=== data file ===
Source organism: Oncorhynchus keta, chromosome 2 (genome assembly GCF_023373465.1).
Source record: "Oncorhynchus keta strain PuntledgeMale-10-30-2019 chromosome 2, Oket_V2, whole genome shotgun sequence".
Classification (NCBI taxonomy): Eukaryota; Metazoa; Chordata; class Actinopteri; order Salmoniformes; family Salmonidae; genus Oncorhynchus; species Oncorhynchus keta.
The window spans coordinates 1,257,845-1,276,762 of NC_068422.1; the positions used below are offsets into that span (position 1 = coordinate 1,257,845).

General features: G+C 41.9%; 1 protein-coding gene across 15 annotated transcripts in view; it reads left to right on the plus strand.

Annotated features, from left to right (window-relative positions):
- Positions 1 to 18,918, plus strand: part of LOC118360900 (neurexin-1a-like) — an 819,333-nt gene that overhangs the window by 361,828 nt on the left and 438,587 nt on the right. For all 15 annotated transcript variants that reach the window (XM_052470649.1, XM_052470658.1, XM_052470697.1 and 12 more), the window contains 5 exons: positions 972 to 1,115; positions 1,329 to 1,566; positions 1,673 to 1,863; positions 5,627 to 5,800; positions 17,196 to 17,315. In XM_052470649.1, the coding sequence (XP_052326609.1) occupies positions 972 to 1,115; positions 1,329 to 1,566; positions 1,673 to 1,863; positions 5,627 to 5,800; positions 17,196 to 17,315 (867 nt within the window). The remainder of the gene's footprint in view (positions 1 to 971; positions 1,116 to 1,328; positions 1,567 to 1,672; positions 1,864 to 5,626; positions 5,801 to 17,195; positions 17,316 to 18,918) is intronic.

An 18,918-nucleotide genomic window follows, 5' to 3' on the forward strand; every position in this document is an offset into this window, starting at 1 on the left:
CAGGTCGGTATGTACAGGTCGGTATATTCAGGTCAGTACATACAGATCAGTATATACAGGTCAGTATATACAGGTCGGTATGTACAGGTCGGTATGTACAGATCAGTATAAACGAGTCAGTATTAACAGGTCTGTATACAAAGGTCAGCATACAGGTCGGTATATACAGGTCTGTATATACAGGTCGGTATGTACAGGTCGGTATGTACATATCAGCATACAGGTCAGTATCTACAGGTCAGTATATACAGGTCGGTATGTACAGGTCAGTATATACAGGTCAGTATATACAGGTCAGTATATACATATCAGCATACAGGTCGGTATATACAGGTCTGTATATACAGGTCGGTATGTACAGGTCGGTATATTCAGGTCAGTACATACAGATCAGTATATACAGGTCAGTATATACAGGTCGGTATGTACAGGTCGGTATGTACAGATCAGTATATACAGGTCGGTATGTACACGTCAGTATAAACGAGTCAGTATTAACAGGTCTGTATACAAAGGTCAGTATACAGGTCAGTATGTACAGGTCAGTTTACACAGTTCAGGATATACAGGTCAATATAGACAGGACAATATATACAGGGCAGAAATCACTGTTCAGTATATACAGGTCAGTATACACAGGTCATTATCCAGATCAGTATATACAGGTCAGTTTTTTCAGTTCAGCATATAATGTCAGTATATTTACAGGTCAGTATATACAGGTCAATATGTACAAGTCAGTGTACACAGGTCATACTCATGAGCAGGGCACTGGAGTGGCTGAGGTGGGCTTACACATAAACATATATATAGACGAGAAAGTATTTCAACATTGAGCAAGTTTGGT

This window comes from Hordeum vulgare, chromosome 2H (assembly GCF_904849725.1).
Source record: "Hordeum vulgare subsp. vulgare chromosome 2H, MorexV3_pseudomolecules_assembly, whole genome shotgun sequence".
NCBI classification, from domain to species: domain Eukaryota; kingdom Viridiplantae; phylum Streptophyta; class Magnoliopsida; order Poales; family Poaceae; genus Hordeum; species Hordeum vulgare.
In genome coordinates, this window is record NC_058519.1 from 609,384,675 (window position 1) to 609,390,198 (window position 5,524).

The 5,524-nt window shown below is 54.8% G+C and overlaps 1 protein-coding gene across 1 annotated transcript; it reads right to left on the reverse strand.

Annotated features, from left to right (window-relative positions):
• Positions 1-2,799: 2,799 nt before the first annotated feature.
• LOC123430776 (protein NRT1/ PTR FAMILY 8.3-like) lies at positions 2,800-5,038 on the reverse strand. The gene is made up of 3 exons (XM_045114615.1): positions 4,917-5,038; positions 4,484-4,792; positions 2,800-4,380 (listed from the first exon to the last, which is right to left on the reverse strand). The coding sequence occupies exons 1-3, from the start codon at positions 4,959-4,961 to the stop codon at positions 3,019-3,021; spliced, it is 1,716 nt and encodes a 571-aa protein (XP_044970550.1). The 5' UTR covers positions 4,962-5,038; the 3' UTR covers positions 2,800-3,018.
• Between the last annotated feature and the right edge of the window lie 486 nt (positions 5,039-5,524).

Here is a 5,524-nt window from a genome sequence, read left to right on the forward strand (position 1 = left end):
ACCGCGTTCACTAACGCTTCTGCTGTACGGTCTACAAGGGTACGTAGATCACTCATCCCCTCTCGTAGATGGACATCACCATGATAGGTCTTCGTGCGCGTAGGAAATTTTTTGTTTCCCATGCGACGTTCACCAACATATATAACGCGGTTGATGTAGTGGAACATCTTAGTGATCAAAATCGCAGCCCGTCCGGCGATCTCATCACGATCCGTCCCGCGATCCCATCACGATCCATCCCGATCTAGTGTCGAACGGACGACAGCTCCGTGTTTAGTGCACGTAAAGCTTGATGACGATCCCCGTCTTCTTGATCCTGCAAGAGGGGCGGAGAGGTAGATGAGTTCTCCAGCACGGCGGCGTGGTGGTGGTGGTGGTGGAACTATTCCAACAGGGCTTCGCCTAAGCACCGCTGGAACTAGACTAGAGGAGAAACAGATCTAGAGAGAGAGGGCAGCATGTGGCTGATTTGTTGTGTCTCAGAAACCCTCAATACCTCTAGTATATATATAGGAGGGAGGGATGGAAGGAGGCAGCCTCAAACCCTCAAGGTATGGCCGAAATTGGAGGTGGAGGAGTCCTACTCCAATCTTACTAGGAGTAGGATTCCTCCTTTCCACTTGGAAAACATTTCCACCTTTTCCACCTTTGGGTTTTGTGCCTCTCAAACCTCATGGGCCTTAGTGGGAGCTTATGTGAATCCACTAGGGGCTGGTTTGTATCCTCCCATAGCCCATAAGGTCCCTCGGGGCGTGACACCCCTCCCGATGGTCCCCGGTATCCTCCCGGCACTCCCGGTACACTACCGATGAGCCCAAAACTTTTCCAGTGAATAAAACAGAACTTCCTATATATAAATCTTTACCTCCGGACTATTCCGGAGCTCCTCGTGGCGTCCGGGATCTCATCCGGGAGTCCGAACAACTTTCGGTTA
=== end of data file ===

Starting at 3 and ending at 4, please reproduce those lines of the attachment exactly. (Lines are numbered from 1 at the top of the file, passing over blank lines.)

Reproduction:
Classification (NCBI taxonomy): Eukaryota; Metazoa; Chordata; class Actinopteri; order Salmoniformes; family Salmonidae; genus Oncorhynchus; species Oncorhynchus keta.
The window spans coordinates 1,257,845-1,276,762 of NC_068422.1; the positions used below are offsets into that span (position 1 = coordinate 1,257,845).